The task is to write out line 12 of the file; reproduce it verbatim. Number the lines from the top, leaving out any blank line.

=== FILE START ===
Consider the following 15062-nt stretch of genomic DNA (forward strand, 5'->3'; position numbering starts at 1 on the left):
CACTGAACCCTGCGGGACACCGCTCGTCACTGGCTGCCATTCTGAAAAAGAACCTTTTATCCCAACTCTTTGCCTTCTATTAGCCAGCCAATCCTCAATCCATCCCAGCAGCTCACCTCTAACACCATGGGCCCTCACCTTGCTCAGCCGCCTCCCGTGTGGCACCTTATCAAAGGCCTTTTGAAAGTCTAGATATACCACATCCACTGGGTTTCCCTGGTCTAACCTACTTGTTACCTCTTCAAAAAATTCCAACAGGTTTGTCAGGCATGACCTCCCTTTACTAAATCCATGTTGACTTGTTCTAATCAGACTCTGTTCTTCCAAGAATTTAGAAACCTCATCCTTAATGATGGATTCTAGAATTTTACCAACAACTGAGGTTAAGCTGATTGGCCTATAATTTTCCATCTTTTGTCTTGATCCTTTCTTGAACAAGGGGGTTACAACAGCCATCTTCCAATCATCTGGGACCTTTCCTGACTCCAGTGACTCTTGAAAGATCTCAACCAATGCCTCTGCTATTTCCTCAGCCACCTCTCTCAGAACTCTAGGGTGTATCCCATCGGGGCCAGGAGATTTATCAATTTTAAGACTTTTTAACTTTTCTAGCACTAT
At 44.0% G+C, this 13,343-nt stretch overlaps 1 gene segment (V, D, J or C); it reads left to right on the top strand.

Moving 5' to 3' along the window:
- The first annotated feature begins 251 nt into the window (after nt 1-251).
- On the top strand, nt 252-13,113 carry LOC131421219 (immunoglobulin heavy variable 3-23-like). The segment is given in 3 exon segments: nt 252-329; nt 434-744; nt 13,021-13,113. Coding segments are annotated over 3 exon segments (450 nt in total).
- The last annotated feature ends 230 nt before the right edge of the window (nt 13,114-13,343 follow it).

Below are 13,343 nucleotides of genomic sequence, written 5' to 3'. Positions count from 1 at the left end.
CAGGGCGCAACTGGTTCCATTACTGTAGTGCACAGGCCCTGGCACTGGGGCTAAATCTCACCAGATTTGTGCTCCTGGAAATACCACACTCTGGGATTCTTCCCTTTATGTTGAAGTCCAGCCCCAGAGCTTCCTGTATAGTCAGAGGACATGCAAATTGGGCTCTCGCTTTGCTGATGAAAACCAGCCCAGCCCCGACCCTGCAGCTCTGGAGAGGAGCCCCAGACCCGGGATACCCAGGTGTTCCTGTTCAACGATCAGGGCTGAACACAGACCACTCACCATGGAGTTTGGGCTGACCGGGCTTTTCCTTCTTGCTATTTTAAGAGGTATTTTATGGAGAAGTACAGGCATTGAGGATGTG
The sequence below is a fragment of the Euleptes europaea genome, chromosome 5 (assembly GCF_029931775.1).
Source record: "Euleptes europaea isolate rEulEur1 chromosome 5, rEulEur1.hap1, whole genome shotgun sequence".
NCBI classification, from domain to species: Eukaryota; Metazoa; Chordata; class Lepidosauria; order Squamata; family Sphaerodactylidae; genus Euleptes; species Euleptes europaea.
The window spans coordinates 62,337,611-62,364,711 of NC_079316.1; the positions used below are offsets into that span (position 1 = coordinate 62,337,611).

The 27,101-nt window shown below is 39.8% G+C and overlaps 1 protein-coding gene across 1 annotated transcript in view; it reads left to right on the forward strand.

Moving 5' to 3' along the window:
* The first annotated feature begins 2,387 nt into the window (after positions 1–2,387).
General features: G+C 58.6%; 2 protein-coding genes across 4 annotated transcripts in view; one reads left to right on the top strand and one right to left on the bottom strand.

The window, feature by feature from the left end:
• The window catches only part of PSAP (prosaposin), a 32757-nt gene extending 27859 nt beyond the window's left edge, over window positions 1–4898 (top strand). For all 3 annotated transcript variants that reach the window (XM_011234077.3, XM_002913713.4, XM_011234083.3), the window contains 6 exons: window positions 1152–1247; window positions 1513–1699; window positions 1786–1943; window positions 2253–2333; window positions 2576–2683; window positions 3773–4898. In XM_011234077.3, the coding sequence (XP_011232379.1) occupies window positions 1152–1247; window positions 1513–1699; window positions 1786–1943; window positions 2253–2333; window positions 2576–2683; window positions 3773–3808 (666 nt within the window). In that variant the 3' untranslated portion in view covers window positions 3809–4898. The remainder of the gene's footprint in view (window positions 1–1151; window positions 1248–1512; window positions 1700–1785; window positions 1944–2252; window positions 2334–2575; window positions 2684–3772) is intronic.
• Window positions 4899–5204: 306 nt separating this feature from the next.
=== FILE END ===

NCBI classification, from domain to species: Eukaryota; Metazoa; Chordata; class Lepidosauria; order Squamata; family Sphaerodactylidae; genus Euleptes; species Euleptes europaea.